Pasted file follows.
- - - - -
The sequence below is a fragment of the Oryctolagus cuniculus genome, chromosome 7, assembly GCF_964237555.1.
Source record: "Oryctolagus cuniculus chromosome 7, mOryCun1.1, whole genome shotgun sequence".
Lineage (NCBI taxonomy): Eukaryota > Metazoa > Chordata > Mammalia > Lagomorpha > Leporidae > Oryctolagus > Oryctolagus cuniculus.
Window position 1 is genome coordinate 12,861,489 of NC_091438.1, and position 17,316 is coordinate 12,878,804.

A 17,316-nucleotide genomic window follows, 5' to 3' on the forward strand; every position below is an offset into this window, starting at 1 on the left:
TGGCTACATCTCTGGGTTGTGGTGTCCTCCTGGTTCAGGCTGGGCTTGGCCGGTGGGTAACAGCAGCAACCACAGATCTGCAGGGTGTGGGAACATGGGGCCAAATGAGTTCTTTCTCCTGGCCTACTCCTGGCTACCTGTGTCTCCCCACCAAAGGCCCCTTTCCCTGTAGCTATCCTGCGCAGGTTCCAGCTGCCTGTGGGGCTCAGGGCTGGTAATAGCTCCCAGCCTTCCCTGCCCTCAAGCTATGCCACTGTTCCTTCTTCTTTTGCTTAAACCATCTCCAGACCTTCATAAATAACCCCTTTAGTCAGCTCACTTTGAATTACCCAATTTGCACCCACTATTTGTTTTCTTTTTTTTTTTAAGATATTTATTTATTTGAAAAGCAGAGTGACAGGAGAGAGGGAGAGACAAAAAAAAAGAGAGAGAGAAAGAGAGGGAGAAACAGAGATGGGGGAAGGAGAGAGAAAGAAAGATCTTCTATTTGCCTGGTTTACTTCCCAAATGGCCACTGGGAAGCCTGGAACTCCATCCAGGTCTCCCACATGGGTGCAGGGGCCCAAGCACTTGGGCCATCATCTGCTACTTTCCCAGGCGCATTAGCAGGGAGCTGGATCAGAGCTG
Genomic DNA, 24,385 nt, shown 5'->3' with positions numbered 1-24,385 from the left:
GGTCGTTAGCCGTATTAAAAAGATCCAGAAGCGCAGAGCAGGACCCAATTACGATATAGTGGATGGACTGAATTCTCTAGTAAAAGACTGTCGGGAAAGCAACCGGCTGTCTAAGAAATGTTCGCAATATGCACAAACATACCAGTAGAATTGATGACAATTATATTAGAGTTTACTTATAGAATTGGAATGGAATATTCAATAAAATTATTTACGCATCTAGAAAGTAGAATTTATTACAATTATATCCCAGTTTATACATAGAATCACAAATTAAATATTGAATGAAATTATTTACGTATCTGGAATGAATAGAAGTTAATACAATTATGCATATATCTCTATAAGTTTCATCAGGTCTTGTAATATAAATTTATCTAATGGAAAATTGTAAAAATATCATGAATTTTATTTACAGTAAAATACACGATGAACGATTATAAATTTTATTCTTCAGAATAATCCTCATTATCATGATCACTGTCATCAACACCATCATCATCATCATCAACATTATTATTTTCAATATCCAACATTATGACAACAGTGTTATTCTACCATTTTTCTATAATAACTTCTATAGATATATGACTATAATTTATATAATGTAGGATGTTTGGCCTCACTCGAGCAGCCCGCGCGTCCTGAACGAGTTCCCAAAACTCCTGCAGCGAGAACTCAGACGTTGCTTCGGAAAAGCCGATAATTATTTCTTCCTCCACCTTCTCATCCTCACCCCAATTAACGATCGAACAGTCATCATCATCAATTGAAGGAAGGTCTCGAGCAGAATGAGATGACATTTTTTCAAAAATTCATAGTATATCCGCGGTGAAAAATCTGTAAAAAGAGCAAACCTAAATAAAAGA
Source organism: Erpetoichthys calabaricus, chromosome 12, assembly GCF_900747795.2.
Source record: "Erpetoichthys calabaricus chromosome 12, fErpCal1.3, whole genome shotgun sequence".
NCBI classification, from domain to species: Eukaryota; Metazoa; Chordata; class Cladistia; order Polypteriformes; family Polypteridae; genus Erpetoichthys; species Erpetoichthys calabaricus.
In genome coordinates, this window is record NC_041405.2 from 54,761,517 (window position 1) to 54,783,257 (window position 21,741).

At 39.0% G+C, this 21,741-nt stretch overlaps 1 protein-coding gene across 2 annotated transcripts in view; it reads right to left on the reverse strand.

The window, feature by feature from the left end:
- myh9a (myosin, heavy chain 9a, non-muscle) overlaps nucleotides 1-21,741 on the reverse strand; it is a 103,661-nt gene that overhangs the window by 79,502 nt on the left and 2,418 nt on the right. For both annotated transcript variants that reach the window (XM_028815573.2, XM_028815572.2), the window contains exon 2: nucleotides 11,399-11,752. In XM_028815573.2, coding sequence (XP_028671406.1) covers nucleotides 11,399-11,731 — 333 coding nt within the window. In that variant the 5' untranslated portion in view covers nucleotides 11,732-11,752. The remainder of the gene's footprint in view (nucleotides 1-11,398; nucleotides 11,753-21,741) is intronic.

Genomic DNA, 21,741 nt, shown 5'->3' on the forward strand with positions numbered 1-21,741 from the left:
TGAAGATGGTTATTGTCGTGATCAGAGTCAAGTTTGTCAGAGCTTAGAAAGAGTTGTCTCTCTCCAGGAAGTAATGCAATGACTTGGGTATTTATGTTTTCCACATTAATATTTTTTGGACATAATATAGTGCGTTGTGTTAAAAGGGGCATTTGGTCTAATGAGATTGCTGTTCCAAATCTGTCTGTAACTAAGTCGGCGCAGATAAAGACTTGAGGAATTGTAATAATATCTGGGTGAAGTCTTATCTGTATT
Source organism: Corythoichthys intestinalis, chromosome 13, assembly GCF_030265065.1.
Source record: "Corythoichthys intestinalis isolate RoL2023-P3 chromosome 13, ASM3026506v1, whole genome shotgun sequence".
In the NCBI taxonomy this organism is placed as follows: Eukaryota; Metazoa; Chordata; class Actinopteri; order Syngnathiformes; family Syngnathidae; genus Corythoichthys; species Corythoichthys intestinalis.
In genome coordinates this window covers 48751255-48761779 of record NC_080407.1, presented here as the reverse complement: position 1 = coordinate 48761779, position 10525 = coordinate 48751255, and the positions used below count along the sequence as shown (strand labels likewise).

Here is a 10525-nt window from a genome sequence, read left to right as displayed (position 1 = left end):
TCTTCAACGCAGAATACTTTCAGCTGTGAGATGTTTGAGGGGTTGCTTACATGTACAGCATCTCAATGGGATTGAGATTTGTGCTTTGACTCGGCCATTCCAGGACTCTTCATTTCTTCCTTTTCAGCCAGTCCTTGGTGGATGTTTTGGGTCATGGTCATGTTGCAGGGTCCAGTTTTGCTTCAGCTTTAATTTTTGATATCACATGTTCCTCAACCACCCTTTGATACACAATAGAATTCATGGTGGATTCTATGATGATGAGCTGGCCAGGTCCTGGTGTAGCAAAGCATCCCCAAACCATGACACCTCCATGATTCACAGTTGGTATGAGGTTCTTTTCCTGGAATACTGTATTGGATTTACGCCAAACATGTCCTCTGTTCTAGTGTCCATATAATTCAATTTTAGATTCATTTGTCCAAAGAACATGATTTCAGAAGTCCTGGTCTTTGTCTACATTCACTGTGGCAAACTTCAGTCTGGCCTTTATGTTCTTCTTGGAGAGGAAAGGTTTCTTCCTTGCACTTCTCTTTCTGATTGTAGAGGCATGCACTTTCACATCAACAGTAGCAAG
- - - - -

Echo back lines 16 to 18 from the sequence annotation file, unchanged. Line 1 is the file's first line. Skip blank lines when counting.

Genomic DNA, 21,741 nt, shown 5'->3' on the forward strand with positions numbered 1-21,741 from the left:
TGAAGATGGTTATTGTCGTGATCAGAGTCAAGTTTGTCAGAGCTTAGAAAGAGTTGTCTCTCTCCAGGAAGTAATGCAATGACTTGGGTATTTATGTTTTCCACATTAATATTTTTTGGACATAATATAGTGCGTTGTGTTAAAAGGGGCATTTGGTCTAATGAGATTGCTGTTCCAAATCTGTCTGTAACTAAGTCGGCGCAGATAAAGACTTGAGGAATTGTAATAATATCTGGGTGAAGTCTTATCTGTATT
Source organism: Corythoichthys intestinalis, chromosome 13, assembly GCF_030265065.1.